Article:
I've added an SSL certificate (from godaddy, but also tried rapidssl) to a website.

Safari, and IE can both browse to https:// and report that the certificate is valid, with no warnings. If, however, I try to browse to the same address from an iPhone I get an invalid certificate error. I'm using heroku as a host for the website in question.

Has anybody seen this? I'm stumped why 2 different iphones would fail to do this, but desktop browsers are just fine...

  • 1
    I think serverfault might be a better place for this. – notnoop Dec 30 '09 at 15:29

The problem here turned out to be that the iPhone does not support Server Name Indication (SNI), which is required to make SNI SSL from heroku to work. (EDIT) It is now supported on iOS 3.2 onwards.

You can confirm SNI by going to the following URL from Safari on the phone:


I figured out I can set the following SSL setting in the iphone client:

kCFStreamSSLPeerName = Null

... and this fixes the problem. But I haven't figured out yet how this affects security - the docs aren't very clear.

As far as I understand this, when you setup a custom domain on a cloud host such as heroku, it points to a proxy, and that name doesn't match your certificate host name. Browsers such as Safari and IE support SNI, and know how to figure this out - but the phone doesn't.

As I said above, this is less of an issue now, unless you are supporting iOS 3.1.3 or less...

  • Thank you for the handy link. FYI just tried it on iOS4 based iphone and it is supported in iOS4. I did not try previous versions. – jdkoftinoff Jul 14 '10 at 13:18
  • I think that SNI support is NOT there on the iPad - 3.2.2 Just tried it now. It does work on an iPhone 4.1 and so it should also work on iPad 4.2, it seems. This is on a heroku SNI site that works on everywhere else, cept XP (XP does not support sni) – Tom Andersen Nov 3 '10 at 14:33

You also need to reference the intermediate certificate so that you have the entire certificate chain back to the root certificate.

See this blog post for a description of the same problem and how he solved it for Apache.

  • I did that for the godaddy cert - you just cat together the bundle with your certificate. Note that I said it works just fine on all browsers I've tried, just not the iphone, so pretty sure the certificate is installed correctly. – cmaughan Dec 31 '09 at 8:37
  • I had this same problem (with a Blackberry as well as the iPhone). It was exactly this. The server was just sending the cert and expecting the client to have the intermediate cert as well as the root cert. Mobile devices many times don't have these intermediate certs installed, so the trust chain is broken. – Robert S. Dec 31 '09 at 16:49
  • As an example, my firefox 3.5.6 has a Go Daddy intermediate cert but not the rapidssl intermediate cert. – James K Polk Jan 1 '10 at 0:02

Simply because those two certificate authorities are not in the trusted certificate store of the iPhone, but they are for Windows, firefox, etc.


I'm guessing the previous poster is correct, you are not bundling the intermediate certs. You certificate might have been signed by rapidssl.com, but rapidssl.com's certificate was signed by Equifax. Every certificate has an Issuer Name field and a Subject Name field; think of these as a pair of names (X,Y). Your certificate's subject name reflects your website name, and it was signed by rapidssl, so that pair is something like (rapidssl, www.whatever.com). The rapidssl cert was signed by equifax, so that would make the pair (equifax, rapidssl). And the equifax cert might have (equifax, equifax). The root cert should have the same issuer and subject name. As you can see, this forms a chain of the form (A,A) (A,B) (B,C) (C,D) .... for however long it goes. It is rarely longer than 3. The rule for SSL is that you should send every certificate in the chain except the root certificate. Some clients may already have the intermediate cert(s), but you should never count on that.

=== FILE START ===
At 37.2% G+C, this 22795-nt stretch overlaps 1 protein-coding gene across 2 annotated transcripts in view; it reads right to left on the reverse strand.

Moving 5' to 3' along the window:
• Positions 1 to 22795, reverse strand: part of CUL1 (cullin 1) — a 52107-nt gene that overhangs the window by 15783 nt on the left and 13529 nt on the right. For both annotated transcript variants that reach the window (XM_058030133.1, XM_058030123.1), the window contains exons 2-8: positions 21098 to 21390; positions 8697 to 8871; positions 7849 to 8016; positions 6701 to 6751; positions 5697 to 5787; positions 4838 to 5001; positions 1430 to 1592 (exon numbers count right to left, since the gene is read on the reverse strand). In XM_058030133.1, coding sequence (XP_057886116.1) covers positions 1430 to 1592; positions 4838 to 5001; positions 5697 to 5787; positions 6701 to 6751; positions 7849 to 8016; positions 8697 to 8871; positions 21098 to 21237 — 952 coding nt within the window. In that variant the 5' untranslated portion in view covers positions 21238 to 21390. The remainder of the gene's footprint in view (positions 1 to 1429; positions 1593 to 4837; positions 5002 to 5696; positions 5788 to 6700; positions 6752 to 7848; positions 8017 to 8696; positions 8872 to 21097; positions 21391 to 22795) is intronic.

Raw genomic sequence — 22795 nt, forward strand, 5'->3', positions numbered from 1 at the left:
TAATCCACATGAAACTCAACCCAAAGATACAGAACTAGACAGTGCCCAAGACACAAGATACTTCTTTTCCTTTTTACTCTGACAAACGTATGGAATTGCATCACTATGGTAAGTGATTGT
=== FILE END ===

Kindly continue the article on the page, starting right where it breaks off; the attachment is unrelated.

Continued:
• Both providers are in the certificate store, according to apple: support.apple.com/kb/HT3580 – cmaughan Dec 30 '09 at 15:38
  • what does the certificate chain look like up to your certificate? I'm interested in the Issuer and Subject DNs, not including the Subject DN of your cert. – James K Polk Dec 30 '09 at 18:30
  • The chain is basically 'Equifax Secure Certificate Authority', under which i have my own certificate for the domain. I'm not sure what you mean by 'Subject DNs'? – cmaughan Dec 31 '09 at 8:43
  • Sorry for using jargon. DN is short for "Distinguished Name". Basically, every certificate has a field for the issuer name and another field for the subject name. – James K Polk Dec 31 '09 at 23:55
  • Hmmm, I don't see the rapidssl ca at that apple.com link – James K Polk Jan 1 '10 at 0:04

I know this has been answered, but just in case anyone comes across this problem again I thought I'd share what I missed since I just recently went through the same headache but have a slightly different architecture.

Our server setup was a little different in that we had stunnel decrypting ssl traffic, passing it on to haproxy which would route it to apache which would proxy it to our application servers. After messing with apache for a while I realized that the stunnel config did not include the intermediate certificates so I concatenated the domain certificate (first) and then the intermediate certificates (to make one big long chain of certificates).

That fixed the problem for me.

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